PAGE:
Democracy is the product we're marketing around the globe, under Bush administration auspices. Not without some sales resistance.
Take Baghdad. Around and around the customers circle, kicking the tires, giving each other the evil eye, if not blowing each other up -- the ultimate act of mistrust.
The reputed blessings of government of the people, by the people, for the people make less impression there, it seems, than many Americans had hoped or expected.
Should Americans really wonder? For more than two centuries we've been in the democracy business. To say the least, we haven't worked out all the kinks. You know as much by reading or watching the news. Nothing in our public affairs right now seems orderly or tidy or moderate or measured.
On Monday, Democratic Sen. Russ Feingold of Wisconsin called for Senate censure of President Bush, who, says Feingold, broke the law by allowing security-oriented eavesdropping on certain telephone calls. If censure fails, there's always impeachment, a process being mulled by Congressman John Conyers of Michigan.
Earlier, a deal to allow a Persian Gulf company's involvement in the running of key U.S. ports set off political explosions. Right off the bat, commentators called the deal a threat to U.S. security. Democrats and Republicans alike seconded the motion. So how did they know the deal was a threat to security? They -- um -- inferred it. Arabs plus ports equals terrorism.
Never mind that these particular Arabs were proven friends of the U.S., and that port security was to remain in American hands, and that no one had had time or opportunity to hear the deal explained in detail by those who negotiated it. The First Amendment to the U.S. Constitution guarantees the right to express the most irrational opinions, rationality being something the free marketplace decides for itself. You acknowledge as much even while watching the Arabs pull out of the port deal rather than submit to continued battering by those (e.g., Lou Dobbs, Michael Savage, John Kerry) who seemingly knew all they cared to know about the deal.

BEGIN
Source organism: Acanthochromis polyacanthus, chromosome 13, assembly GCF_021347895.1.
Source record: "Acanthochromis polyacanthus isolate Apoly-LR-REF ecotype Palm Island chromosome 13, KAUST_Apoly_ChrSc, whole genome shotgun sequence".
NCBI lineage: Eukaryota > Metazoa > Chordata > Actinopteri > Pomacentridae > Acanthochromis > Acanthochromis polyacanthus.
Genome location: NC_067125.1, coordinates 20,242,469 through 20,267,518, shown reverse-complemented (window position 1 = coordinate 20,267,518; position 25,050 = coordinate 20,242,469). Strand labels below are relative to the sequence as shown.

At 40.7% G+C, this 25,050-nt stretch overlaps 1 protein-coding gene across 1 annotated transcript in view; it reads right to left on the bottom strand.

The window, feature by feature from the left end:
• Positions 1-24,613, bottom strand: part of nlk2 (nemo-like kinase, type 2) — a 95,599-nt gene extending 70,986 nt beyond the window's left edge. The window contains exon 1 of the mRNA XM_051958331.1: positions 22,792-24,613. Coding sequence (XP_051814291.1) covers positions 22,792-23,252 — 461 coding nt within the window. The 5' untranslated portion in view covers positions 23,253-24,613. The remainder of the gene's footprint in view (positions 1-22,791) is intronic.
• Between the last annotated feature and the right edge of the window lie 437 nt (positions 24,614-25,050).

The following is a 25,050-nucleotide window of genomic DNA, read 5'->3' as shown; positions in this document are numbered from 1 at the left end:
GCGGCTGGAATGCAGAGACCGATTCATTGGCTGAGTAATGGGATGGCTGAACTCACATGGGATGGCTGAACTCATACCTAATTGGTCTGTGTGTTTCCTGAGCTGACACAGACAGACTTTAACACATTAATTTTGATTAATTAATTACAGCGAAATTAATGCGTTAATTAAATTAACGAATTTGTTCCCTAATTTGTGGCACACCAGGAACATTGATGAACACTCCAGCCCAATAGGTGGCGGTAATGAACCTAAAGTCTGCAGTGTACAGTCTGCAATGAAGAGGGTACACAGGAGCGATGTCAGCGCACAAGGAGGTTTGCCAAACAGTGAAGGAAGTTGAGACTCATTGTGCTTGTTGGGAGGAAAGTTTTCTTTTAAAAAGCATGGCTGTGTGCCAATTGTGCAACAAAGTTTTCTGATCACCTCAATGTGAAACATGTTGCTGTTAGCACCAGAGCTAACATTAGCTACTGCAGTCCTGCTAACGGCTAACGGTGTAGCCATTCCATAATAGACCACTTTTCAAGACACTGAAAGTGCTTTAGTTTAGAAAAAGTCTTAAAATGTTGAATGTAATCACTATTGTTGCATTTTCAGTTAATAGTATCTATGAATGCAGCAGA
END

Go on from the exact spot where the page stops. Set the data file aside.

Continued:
Meanwhile, the Katrina backlash continues. A force of nature wrecked an American city, not exactly for the first time. (The centennial next month of the San Francisco earthquake may refresh recollections of Mother Nature's mean spells.) Precisely what the White House should have done to avert, or now should do to repair, this disaster matters less to an army of critics and commentators than that all this stuff happened on George W. Bush's watch, when Iraq wasn't going very well. How, please, could Bush not be to blame? Or, as Tim McGraw, the country music plunker and noted constitutional authority, informed us last week, "There's no reason why someone can't go down there who's supposed to be the leader of the free world ... and say: 'I'm giving you a job to do, and I'm not leaving here until it's done ... and if it's not done by the time I get back on my plane, then you're fired....'" Right -- tell that to the guy already tasked with fending off censure and knocking heads together in Iraq.
Sound and sounder seems Winston Churchill's trenchant witticism concerning democracy: the worst form of government except for all the others. Personal expectations can foul up the process. What? My viewpoint doesn't override yours? Why, you scum-bum! Take off those glasses and let's settle this...!
A point we regularly forget or just plain ignore about democracy is that democratic success depends on habits like individual self-restraint, a certain civic spirit and comparative unity in times of challenge and danger.
Times like these? Certainly life hasn't always seemed this hard. What irony! Even as we merchandise democracy to the newly liberated, the liberators show themselves less and less adept at their use of the product. We fight, we fume; we slam, we slime. It's enough to make certain people think Mr. Hussein probably had something going for him, before the American warmongers so rudely took the bullets and butcher knives away from him.